Hide and seek therapy

woman with bag on her head

           In today’s society, we have learned to not inconvenience others with our emotional or experiential needs, and this may be creating unforeseen consequences for our emotional and social health. In public, we keep to ourselves, we avoid eye contact, we all dread sitting next to that chatty person the plane and find it presumptuous to annoy a stranger with conversation. We haven’t done away with the practice of asking “How are you?”, but we have adopted the unwritten policy of almost never answering this question honestly. Almost invariably the answer is “fine” or “good” but in reality (I hope) most of us experience a variety of feeling states both good and bad throughout the day. We’ve started considering it an imposition to inform strangers, or even loved ones, about our real experiences or wants, choosing convenience over connection. Although these practices seem benign, in the long run they can build into substantial disruptions in a psychological system that relies upon interdependence. Then we wonder why many of us have a behavioral or emotional or relational disturbance of some kind. It is more natural to hide from one another than it is to connect with strangers. To see amusing evidence of this, the next time you ride in an elevator, try turning around to face the riders behind you. How awkward is this? The very fact that we avoid eye contact and “unnecessary” conversation with each other (and most polite conversation can hardly be distinguished as personal) demonstrates the discomfort of connection. Mostly we don’t dare to show genuine feelings, and just in case we continuously block access to our own minds with all the devices of divergence (technology, drugs, alcohol, TV, endless tasking).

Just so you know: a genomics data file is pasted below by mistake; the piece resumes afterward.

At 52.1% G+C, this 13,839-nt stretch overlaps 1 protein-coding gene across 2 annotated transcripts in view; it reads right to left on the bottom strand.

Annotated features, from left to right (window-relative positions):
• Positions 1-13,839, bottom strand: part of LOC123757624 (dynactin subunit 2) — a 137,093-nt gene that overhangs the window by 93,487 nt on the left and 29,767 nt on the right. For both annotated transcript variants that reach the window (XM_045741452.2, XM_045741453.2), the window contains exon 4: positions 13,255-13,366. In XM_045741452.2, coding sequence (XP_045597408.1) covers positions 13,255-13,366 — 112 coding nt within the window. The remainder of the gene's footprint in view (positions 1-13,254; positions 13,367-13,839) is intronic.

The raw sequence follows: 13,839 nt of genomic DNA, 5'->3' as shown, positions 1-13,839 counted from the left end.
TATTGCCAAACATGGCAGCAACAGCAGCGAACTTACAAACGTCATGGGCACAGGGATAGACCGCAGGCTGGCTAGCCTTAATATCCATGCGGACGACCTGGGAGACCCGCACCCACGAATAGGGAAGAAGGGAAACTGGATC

I so often, in therapy, hear my clients tell me they are fearful of what will be revealed in the analytical process. They delay making an appointment, put it off until the problem becomes intolerable, cancel the intake and reschedule, finally land on the couch ready to crawl out of their skin with anxiety. I’ve learned not to take this personally, because I know I am about as intimidating and frightening as a Care Bear with a clip board. I am, nonetheless, intrigued by the extent to which many of us prefer to avoid self-examination and hide ourselves from discovery, both from without and from within. We occupy, distract, divert and repress the content of the psyche, keeping it concealed not only from others but also from ourselves. We invent new ways to achieve this obfuscation, and are now to the point that we almost consider it rude to divulge too much or solicit divulgences of self from one another. What is it about the company and content of our own minds that we find so aversive, so embarrassing, so noxious to drive us away from ourselves and each other so completely? And yet, as we avoid self-understanding and being understood by others, we are interrupting the natural process of mind and thereby weakening its very constitution. The more it is weakened, and darker it becomes, the more we fear it, avoid it and obscure it, leading us to trust others less with our pain, which inspires us to further avoid self-disclosure. When we consider the positive feedback loops, just how many of them are there?

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